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This article is part of the supplement: Beyond the Genome 2012

Open Access Poster presentation

Dissecting the genetic architecture of coronary artery disease by genome engineering

David J Segal1*, Mital S Bhakta1, Kumitaa Theva Das1, Chongxiu Sun2, Natalie M Grace1, Jan A Nolta3, Anne A Knowlton4, David M Rocke5 and Scott I Simon2

  • * Corresponding author: David J Segal

Author Affiliations

1 Genome Center and Department of Molecular Medicine, University of California - Davis, Davis, CA 95616, USA

2 Biomedical Engineering, University of California - Davis, Davis, CA 95616, USA

3 Institute for Regenerative Cures, University of California - Davis, Davis, CA 95616, USA

4 Cardiovascular Medicine, University of California - Davis, Davis, CA 95616, USA

5 Division of Biostatistics, University of California - Davis, Davis, CA 95616, USA

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BMC Proceedings 2012, 6(Suppl 6):P34  doi:10.1186/1753-6561-6-S6-P34

The electronic version of this article is the complete one and can be found online at:

Published:1 October 2012

© 2012 Segal et al; licensee BioMed Central Ltd.

This is an Open Access article distributed under the terms of the Creative Commons Attribution License (, which permits unrestricted use, distribution, and reproduction in any medium, provided the original work is properly cited.

Poster presentation

One of the greatest challenges facing biomedical research since the sequencing of the human genome has been to understand the role of genetic variation in human disease. Many genetic variants have been associated with common diseases. However, determining the functional consequences of these variants has been hard. Several variants are often inherited together in tightly linked blocks, making it difficult to determine the causative variant. People have millions of other genetic differences, making it difficult to correlate cellular phenotypes with a particular variant. Different gene sets are expressed in different cells, but it is difficult to extract disease-relevant cells from large numbers of patients. We describe a method with the potential to revolutionize the functional analysis of genetic variation, using custom nucleases to genetically modify individual variants in induced pluripotent stem cells. This process would provide unprecedented analytical power, present the first general method to determine if a variant is causative, and analyze function disease-relevant cell types. We will focus on variants at the 9p21 region of the genome that have been associated with coronary artery disease (CAD). The methods should provide a new way to unlock the wealth of data from genome-wide association studies, and to probe the genetic architecture of common diseases. We will describe our improved methods for inexpensive and rapid construction of highly active zinc finger and TALE nucleases to examine the functional role of polymorphisms at the 9p21 CAD risk locus.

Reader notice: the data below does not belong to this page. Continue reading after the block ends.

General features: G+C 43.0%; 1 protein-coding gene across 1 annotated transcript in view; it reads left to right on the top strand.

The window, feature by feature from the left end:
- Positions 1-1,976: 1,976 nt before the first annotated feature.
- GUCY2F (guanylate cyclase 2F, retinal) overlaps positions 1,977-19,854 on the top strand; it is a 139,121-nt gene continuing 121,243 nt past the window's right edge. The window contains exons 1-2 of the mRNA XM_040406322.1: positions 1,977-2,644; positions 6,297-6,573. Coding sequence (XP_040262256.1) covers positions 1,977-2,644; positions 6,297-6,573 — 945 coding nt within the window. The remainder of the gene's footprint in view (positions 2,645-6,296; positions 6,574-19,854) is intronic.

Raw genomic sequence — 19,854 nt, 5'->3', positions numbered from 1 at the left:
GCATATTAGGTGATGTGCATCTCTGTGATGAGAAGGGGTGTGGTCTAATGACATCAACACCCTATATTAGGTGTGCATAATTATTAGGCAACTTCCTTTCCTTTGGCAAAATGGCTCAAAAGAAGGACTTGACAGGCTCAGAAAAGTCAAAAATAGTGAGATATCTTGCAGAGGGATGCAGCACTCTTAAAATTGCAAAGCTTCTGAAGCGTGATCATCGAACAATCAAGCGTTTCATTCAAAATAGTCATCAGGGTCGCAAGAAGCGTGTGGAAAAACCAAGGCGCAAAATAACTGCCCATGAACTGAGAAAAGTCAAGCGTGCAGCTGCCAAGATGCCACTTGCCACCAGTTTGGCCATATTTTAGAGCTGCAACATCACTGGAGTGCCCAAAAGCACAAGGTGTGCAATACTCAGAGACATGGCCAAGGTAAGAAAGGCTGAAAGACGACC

This work is generously supported by the W M Keck Foundation.